Legal lowdown: Employees’ right to privacy

The case Bărbulescu v Romania shows the need to strike a fair balance between employees’ privacy and a company’s access to information

The important recent judgment of the European Court of Human Rights (ECHR) examines the competing interests of employers in monitoring the activities of their employees and those employees’ right to privacy under Article 8 of the European Convention of Human Rights. There is little doubt that it will be seen as a shift in favour of expanding privacy rights and will be deployed by employees and their lawyers in the UK.

The case of Bărbulescu v Romania concerned a Romanian engineer who was dismissed by his employer for breaking its rule banning personal use of work communications systems. Importantly, while the employer had notified its employees that breaking this rule could result in dismissal, it did not inform its employees they would be monitored.

At his employer’s request, Bărbulescu had set up a Yahoo Messenger account for responding to customers. After monitoring his usage the employer accused Bărbulescu of using it for personal messages. He denied this, saying he had used it only for work-related purposes. The employer presented Bărbulescu with extensive evidence of his personal use of its communications systems; including transcripts containing sensitive personal information. Bărbulescu informed his employer that he believed it had breached his right to privacy. The employer dismissed him for personal use of work communications systems.

Bărbulescu was unsuccessful in challenging his dismissal in the Romanian courts. He then complained to the ECHR that the employer’s actions had breached his right to privacy. The ECHR considered the employer’s ban on personal use of work systems significant and distinguished the case from others where some personal use of work systems was allowed. The ECHR decided a fair balance between Bărbulescu’s right to privacy and the employer’s interests had been struck. The dismissal was therefore considered to be lawful.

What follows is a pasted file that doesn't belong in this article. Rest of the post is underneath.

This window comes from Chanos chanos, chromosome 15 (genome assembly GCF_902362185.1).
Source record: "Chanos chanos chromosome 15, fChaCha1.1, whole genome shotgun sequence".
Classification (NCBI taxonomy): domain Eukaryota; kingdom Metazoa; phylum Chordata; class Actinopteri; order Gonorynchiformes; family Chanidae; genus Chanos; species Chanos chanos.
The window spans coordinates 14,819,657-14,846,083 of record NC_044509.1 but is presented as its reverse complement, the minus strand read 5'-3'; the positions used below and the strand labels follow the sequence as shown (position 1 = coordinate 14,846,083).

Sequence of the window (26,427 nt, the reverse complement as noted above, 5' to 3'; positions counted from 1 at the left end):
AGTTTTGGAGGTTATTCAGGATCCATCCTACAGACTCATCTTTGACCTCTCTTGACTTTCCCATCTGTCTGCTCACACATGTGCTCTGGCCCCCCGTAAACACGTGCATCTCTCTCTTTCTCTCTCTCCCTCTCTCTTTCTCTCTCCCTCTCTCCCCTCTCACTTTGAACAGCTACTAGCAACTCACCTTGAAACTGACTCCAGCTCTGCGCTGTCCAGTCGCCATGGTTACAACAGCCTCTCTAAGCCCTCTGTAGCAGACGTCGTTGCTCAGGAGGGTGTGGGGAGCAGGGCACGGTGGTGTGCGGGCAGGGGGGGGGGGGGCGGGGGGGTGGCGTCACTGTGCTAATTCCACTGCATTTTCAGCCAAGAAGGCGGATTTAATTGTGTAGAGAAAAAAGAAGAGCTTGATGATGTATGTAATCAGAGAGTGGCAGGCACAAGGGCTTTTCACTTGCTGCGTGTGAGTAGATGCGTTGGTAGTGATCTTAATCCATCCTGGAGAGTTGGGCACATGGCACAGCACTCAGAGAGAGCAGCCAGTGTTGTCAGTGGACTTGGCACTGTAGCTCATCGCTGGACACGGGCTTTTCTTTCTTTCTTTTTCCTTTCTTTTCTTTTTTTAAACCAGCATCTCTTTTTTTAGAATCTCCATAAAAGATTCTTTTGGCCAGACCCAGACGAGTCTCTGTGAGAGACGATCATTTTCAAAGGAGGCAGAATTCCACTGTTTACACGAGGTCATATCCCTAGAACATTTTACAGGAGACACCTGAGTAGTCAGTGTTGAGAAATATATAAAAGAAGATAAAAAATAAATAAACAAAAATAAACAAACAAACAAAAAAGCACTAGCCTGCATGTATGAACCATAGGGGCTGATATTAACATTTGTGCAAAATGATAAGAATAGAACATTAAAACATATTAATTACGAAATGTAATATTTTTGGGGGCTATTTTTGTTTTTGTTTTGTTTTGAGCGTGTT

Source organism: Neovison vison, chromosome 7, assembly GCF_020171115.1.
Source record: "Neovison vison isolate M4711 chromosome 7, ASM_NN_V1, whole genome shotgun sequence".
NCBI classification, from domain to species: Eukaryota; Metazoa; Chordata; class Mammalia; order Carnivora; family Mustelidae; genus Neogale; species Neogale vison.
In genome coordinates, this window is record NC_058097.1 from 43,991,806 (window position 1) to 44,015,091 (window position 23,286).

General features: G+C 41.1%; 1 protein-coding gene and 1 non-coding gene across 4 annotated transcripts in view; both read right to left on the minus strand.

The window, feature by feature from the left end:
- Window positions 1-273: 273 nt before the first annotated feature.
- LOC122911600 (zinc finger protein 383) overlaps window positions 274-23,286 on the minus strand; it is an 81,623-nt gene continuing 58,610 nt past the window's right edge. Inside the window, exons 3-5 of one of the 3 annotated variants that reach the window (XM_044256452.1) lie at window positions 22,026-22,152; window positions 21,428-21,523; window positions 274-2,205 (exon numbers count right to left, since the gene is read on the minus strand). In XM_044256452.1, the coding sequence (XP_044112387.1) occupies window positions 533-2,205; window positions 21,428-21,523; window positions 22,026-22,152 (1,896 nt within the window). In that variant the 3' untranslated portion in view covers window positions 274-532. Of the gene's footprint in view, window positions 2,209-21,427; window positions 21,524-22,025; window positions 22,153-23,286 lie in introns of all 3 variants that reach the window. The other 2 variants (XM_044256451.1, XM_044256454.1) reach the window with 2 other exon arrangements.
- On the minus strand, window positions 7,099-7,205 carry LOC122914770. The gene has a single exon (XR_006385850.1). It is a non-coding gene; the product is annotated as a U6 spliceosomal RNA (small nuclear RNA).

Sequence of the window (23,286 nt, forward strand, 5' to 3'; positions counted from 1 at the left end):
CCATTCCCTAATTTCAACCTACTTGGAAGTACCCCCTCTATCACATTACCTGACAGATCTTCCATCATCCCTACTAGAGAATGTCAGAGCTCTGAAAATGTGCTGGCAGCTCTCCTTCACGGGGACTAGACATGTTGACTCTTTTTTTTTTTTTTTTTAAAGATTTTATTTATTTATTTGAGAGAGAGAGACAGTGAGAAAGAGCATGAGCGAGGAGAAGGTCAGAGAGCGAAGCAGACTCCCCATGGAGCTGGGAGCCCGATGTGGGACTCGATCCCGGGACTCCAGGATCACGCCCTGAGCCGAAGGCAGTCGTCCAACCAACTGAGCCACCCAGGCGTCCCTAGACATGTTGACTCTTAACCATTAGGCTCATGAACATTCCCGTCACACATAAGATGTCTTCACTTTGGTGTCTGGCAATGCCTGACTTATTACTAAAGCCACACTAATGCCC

Bărbulescu’s final appeal was to the court of last resort – the Grand Chamber of the ECHR –which overturned the ECHR’s earlier ruling. It concluded that although Bărbulescu had been informed of the ban on personal use of work communications systems, it was not clear that he had been given advance warning of the monitoring that would take place. In particular, he had not been informed about the nature and extent of that monitoring, or of the possibility that the employer would access the contents of his personal communications.

The judgment provides weighty authority for the need to strike a fair balance between employees’ right to privacy and a company’s own interests in access to information. It acknowledges that employers have legitimate reasons for monitoring employees’ communication but that any monitoring must be proportionate to achieve that aim. While an employer can place restrictions on personal use of work communications systems this does not mean employees’ right to privacy can be excluded entirely.

Employers who wish to monitor their workforce should carry out an impact assessment beforehand. This should consider why the monitoring is necessary, whether its objectives can be achieved through less intrusive means, the impact of the monitoring on employees, and whether this is justified. Employers should then provide information in advance of carrying out the monitoring so the employees have a clear understanding of its nature and extent, the reasons for it, and how the information will be used. Employers should not allow the content of employees’ personal communications to be read unless strictly necessary or they risk being hauled before the courts by a determined litigant such as Bărbulescu.

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